A large number of coronavirus patients are suffering kidney damage, contributing to a growing need for onsite dialysis in eldercare facilities, according to experts.
An estimated 15% of patients hospitalized for coronavirus develop acute kidney injury, according to the National Kidney Foundation. And the odds increase if a patient ends up in intensive care, with numbers rising to 20% or more. Potentially half of these patients may require dialysis, said Joseph Vassalotti, M.D., the foundation’s chief medical officer.
Data collection is ongoing, as most coronavirus patients with kidney problems are still hospitalized. As a result, the number of recovered patients who experience complete kidney failure, partial recovery or complete recovery remain unknown, Vassalotti said. But in one preprinted study by Columbia University researchers, 75% of ICU patients at a New York hospital developed acute kidney injury and 31% required dialysis.
“A whole group of people with no previous history of kidney disease now face an acute kidney injury, which brings with it an increased risk for developing chronic kidney disease,” the NKF said in a statement. “We believe this may be a looming healthcare crisis that will put a greater strain on hospitals, dialysis clinics and patients.”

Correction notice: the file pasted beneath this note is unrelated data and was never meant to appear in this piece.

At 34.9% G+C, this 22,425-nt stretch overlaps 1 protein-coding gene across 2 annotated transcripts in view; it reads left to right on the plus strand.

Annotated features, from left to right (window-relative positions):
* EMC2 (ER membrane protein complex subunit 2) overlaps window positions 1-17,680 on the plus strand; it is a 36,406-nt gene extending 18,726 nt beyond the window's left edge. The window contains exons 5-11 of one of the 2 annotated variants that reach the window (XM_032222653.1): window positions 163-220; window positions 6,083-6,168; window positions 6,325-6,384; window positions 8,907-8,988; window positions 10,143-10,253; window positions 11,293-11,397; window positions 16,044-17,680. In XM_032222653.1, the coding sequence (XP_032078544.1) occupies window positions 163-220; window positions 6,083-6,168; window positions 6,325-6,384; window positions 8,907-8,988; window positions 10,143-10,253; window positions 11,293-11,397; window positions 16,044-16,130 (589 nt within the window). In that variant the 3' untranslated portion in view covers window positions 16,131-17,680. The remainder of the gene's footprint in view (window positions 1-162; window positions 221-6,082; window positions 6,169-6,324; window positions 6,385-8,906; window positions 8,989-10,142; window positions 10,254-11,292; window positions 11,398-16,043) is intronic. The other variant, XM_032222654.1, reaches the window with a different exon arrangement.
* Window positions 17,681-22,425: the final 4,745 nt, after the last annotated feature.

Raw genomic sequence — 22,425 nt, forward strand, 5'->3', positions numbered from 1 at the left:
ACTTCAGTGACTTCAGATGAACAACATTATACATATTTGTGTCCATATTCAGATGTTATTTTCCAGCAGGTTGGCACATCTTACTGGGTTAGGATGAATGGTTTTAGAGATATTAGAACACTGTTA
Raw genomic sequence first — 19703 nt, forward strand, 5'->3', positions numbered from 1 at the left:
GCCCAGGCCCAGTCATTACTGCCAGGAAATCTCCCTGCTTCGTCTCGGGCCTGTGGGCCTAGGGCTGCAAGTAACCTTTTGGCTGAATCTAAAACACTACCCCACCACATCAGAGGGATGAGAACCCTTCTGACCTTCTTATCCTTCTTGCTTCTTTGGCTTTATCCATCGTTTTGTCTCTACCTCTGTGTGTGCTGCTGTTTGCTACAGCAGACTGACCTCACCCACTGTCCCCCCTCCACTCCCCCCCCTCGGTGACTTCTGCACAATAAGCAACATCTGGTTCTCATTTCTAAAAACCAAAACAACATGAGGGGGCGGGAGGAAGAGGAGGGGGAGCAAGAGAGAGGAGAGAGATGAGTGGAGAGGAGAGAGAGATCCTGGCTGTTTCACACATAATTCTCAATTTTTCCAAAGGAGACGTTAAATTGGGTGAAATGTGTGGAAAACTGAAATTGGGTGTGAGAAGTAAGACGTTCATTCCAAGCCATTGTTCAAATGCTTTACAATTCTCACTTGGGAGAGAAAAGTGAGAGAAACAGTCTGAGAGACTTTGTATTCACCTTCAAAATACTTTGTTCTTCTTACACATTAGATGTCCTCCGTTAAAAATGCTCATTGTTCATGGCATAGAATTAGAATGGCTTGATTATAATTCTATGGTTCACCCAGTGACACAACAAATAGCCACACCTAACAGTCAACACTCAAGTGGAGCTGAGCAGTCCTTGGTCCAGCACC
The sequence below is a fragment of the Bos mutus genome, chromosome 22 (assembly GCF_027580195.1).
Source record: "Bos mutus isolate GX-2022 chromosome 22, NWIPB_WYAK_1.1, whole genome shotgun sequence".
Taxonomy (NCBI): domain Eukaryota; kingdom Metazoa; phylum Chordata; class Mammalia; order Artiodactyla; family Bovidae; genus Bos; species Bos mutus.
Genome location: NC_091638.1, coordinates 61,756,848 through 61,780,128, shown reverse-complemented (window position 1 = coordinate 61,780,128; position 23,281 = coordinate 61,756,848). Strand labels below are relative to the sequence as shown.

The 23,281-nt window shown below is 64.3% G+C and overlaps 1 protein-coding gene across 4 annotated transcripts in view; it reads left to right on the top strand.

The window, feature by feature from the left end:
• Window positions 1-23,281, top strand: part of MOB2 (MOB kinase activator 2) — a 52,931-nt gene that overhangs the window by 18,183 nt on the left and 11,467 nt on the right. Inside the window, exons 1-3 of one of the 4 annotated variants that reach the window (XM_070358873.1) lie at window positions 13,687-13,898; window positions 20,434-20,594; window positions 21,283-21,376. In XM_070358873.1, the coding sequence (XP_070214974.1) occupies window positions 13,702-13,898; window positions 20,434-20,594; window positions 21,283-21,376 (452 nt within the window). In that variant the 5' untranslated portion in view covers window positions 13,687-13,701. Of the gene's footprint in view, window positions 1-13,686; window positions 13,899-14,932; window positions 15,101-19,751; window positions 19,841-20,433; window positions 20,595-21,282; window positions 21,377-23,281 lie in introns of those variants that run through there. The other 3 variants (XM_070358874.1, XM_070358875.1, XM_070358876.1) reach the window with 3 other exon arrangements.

Dialysis needs growing
Meanwhile, the need for hemodialysis care is growing as these patients return to eldercare facilities, according to one provider. Dialyze Direct said it’s seen an approximate 114% growth in demand for onsite home hemodialysis care within skilled nursing facilities since the start of the pandemic.
“I think it is clear that this is largely due to the havoc COVID-19 is causing to kidneys,” said Jonathan Paull, chief compliance officer.
The first spike in dialysis needs happened when some nursing homes — in collaboration with hospitals and health officials — opted to move residents to facilities that offered onsite home hemodialysis. The idea was to lessen the risk of additional viral exposure brought by travel to outpatient sites, said Paull. A more recent uptick in demand is due to the increased needs of COVID-19 survivors.
“[The] growth in demand that has occurred in just the past few months within the dialysis industry at large is equivalent to years of census growth in a non-COVID-19 pandemic world,” Paull said.
Kidney injuries tied to COVID-19 tend to be severe, with rapid increases in blood urea nitrogen and creatinine, Vassalotti said. The two leading risk factors are pre-existing kidney problems and the severity of COVID-19. Causes are varied and are thought to include extreme immune system response and inflammation, increased blood clotting, and direct kidney infection, he explained.
Some experts believe chronic kidney disease will become a lasting legacy of the coronavirus pandemic. But few Americans (17%) are currently aware that the diseases are linked, according to a Harris poll sponsored by the NKF.
Once kidneys fail, dialysis or a transplant is needed to survive.